Is this cost for new Transmission right?


I took my 1998 dodge caravan (83k miles)with the problem of gear slipping and the mechamnic pulled out the transmission and told me that he saw lot aluminium pieces on the pump told me that it is better to have a new transmission put in. The transmission has a big hole and cannot be rebuilt.

He quoted me $2600 including taxes.

Is this reasonable?. Is there any other alternative for lowering my transmission installation. Can I buy rebuilt transmission ?. Can you please suggest website where I can see the cost of new transmission or buy a rebuilt one.

Need help soon.


Can gurus help me !!!


That’s about what I paid for my Taurus tranny to be rebuilt 7-8 years ago.


You might want to check with Jasper. They sell remanufactured engines and transmisions. A quick search shows they get $2007.00 for your trans + $800.00 core charge. This price is delivered to you no installation included.


It’s the norm, and many late model Front drive and electronically controlled transmissions are pricy.

The only other option would be to possibly find a low miles unit from a salvage yard. Some yards will even install the units they sell and guarantee them for 30 days or so.


Sound advice. Go new or go this route. The transmission is the weak link in all FWD/AWD cars. The money sounds reasonable, actually. Many FWD “re-builds” can go $3500-$3800…


I second Caddyman’s comment about transmissions being the weak link in modern cars. A tech article I read a few years back stated that the “average” life of a transmission 40-50 years ago was around 60k miles. It’s now down to around 30k miles. What an improvement.

Problematic and obscenely overpriced whenever a repair or replacement is needed and quite often the trans cost is more than the car is worth.

I remember back over 20 years ago when a new Subaru, at the time, sold for a shade over 9 grand. They had some automatic transmission problems that surfaced and often led to the destruction of the transmission.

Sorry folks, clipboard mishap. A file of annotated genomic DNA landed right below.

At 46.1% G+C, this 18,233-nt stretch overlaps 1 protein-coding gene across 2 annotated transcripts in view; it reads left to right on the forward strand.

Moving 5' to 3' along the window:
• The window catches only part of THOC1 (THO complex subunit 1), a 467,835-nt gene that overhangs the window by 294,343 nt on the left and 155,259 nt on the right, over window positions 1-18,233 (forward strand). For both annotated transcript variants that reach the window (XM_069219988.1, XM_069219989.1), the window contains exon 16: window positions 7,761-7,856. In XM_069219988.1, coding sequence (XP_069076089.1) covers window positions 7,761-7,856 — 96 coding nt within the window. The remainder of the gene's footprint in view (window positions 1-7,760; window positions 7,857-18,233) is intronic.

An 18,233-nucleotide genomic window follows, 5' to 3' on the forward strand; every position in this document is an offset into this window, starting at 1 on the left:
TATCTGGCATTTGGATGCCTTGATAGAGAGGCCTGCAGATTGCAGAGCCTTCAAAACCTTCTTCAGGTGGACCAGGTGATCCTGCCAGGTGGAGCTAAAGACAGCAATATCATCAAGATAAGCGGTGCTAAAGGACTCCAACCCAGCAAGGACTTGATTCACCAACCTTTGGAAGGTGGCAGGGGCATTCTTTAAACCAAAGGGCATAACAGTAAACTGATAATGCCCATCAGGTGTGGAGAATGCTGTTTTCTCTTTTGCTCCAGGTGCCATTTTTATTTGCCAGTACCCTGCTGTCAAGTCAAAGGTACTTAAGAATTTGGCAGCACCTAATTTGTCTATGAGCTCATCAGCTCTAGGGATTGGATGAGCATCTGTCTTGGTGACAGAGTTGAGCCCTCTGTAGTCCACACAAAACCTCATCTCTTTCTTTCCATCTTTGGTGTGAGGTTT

The dealer COST on a replacement transmission was almost 4 grand! Add in 800 dollars markup on the trans, fluid, exhaust gaskets, labor, sales tax, and you’re looking at around 5500 dollars to put a trans in a car that new was only 9k.
You think that didn’t lead to some heated discussions!
(And I agreed with the customers, but there was nothing I could do about it except urge them to call the regional offices and raise xxxx with Subaru. I would be hot too.)


The only other comment I will make is to recommend a second opinion on the needed fix. A lot of issues with these trannies are electronic but the repair shops just throw in a new tranny BEFORE looking for anything else. Otherwise new/used or remanufactured they are all going to cost.


Thanks everybody. This is my 3rd mechanic i am showing. All the 3 say that the tranny needs to be replaced.
Well I have to as I cannot spend $$$$$ for buying a new car. Thanks for your input and help. This is an awesome foruma and on top of that more knowledgeable folks around.


i suggest you go with a rebuilt tranny, it should be alot cheaper


Quote: "A tech article I read a few years back stated that the “average” life of a transmission 40-50 years ago was around 60k miles. It’s now down to around 30k miles. What an improvement.

OK–I greatly respect your opinions and your diagnoses, but I question that figure of 30k average life for a transmission on modern cars. I have never had a transmission failure–even on the Volvo trans that leaked fluid like a sieve. If you are referring specifically to very contemporary cars, I can report the following odometer totals without transmission problems of any kind on my four most recent cars:
'86 Taurus sedan–72k
'92 Accord wagon–58k
'97 Outback Limited wagon–165k
'02 Outback VDC 3.0 H-6 wagon–74k

My brother has a '95 Camry with something like 95k on it, with no transmission problems. My best friend has an '01 Accord, and while the transmission on that model is a known weak point, even he has reached 76k without any transmission problems. And, even as a kid, none of our cars ('55 Plymouth, '59 Plymouth, '63 Plymouth, '66 Ford) ever had a transmission problem, even with a large number of miles on the odometer (certainly more than 60k stated as the transmission life for older cars).

I find it hard to believe that we have been unusually lucky, so I question that 30k figure for modern cars that was given by that article.


From what you are describing about the metal and the broken case, it sounds like the dreaded differential pin problem. These pins walk out of the differential and cut into the case until they completely destroy it. $2600 is what you are going to pay for a Chrysler reman. Thats where I would go. You get all the latest updates and a 3/36 warranty. I would stay away from Jasper and go with the Chrysler.



Transman is our neighborhood transmision guru. If he says go with Chrysler and stay away from Jasper I would listen to his expert opinion.